Likewise, for water and sewer, December 2021 held a negative balance of $18,966.25. Ms. Wilkin explained that this was thanks to the uptick in use of pre-authorized debits for water and sewer payments and the fact that the new water bills had not yet gone out.
and tax levy
Council passed its annual borrowing bylaw, to open a line of credit for $2 million at TD Canada Trust in case it is needed until taxes are collected. CAO Dave Williamson noted to council that in his 17 years with the municipality, the line of credit has only been accessed once.
Council also approved its annual tax levy, which allows the municipality to make the first of the tax bills at 50 percent of last year’s property owner’s taxes, and that any difference will be made up on the last tax bill of the year.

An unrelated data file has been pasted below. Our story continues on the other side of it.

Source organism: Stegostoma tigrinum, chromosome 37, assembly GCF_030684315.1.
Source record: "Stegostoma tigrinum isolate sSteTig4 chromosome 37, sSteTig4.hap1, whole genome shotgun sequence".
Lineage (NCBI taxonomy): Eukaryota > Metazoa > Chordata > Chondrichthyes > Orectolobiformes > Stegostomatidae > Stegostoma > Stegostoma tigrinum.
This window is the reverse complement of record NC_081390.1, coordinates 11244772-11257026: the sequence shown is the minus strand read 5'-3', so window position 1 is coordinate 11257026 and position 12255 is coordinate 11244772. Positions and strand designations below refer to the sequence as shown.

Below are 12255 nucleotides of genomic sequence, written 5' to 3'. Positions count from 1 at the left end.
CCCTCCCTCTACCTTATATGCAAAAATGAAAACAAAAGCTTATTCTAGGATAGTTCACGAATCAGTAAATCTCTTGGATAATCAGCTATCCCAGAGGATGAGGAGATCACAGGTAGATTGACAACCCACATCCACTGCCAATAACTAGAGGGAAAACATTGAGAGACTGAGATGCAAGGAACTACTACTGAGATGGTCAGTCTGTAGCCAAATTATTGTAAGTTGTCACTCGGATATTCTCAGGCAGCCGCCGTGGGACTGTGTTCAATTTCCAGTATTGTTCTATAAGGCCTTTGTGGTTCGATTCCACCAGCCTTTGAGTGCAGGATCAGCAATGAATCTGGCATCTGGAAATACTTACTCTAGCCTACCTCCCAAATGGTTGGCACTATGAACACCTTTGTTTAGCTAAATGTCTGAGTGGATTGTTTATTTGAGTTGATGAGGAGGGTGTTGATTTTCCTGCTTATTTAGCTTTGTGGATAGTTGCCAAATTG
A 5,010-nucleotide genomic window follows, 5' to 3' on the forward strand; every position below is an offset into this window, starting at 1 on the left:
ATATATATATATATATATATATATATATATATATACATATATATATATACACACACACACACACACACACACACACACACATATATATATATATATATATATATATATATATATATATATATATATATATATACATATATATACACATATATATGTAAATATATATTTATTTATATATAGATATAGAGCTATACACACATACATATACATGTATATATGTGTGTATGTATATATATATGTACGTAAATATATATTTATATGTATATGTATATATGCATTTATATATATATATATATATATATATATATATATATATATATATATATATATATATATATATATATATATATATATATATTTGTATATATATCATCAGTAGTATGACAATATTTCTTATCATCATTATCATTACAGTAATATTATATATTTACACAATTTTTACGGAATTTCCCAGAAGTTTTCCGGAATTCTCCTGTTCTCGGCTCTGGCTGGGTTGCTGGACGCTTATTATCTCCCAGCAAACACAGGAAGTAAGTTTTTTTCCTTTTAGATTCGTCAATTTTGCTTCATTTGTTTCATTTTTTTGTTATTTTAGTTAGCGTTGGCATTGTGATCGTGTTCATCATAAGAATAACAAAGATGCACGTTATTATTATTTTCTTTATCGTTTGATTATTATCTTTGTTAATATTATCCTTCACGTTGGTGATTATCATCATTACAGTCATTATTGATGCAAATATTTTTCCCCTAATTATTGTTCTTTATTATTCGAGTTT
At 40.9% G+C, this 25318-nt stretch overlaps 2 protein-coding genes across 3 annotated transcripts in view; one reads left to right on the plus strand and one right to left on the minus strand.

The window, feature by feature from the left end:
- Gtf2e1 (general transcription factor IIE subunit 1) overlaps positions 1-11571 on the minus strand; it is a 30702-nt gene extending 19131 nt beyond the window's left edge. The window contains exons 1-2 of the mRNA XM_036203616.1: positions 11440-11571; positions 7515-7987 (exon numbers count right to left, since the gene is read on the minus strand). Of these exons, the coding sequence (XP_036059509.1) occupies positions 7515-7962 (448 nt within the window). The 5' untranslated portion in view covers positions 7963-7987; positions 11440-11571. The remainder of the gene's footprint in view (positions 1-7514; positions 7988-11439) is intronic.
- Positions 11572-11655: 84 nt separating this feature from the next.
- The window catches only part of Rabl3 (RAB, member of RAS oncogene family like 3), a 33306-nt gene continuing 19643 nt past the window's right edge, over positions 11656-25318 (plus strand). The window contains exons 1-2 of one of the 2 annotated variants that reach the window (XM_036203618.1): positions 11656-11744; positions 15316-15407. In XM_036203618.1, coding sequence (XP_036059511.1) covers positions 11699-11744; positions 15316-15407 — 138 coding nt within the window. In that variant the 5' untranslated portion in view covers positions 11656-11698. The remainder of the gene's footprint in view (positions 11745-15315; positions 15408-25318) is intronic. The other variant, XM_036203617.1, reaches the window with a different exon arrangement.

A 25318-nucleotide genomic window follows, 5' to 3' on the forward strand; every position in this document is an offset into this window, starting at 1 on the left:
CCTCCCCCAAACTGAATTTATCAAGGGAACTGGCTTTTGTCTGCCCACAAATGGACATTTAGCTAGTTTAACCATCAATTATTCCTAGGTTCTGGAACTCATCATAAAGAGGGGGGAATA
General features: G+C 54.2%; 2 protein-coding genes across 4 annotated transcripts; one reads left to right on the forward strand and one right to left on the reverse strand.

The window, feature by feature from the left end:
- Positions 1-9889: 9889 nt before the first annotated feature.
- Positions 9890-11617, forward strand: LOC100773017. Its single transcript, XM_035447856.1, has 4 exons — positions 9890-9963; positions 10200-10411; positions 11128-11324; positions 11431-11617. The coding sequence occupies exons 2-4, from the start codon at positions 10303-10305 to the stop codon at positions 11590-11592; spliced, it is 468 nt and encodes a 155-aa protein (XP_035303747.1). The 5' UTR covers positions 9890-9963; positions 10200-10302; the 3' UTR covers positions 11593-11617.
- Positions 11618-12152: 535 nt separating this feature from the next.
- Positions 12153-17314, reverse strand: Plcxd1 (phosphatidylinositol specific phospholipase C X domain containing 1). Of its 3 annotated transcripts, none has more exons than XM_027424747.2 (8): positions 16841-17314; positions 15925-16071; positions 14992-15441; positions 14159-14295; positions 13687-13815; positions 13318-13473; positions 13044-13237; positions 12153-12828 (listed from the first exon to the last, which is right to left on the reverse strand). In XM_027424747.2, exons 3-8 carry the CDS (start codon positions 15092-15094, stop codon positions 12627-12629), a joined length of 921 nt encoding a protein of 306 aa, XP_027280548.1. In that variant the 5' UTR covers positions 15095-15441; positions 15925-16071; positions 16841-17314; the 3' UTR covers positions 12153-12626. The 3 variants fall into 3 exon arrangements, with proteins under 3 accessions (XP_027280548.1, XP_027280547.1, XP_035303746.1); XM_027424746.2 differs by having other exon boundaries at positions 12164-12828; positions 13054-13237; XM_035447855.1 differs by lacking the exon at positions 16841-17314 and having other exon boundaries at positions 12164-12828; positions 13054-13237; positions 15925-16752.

Snowplow tender results
Council reviewed its sole tender for a new snowplow, a 2022 automatic, tandem-axle Western Star valued at $329,900 plus HST.
Councillor Jim Ferguson asked why it was a tandem axle and not a single axle.
Manager of public works Wayne Williamson explained that it is a rural plow, so it holds more sand as it has more kilometres to travel on its lengthy routes.
Mr. Williamson also noted that the plow is an automatic as drivers of standard vehicles are becoming harder to find.
Council went in camera for “a proposed or pending disposition or acquisition of land for municipal or local board purposes” and for “personal matters about an identifiable individual, including municipal or local employees.”
One motion was passed out of camera, that the municipality renews its five-year lease with Canada Post, which occupies a portion of the lower half of the municipal building on Water Street in Little Current.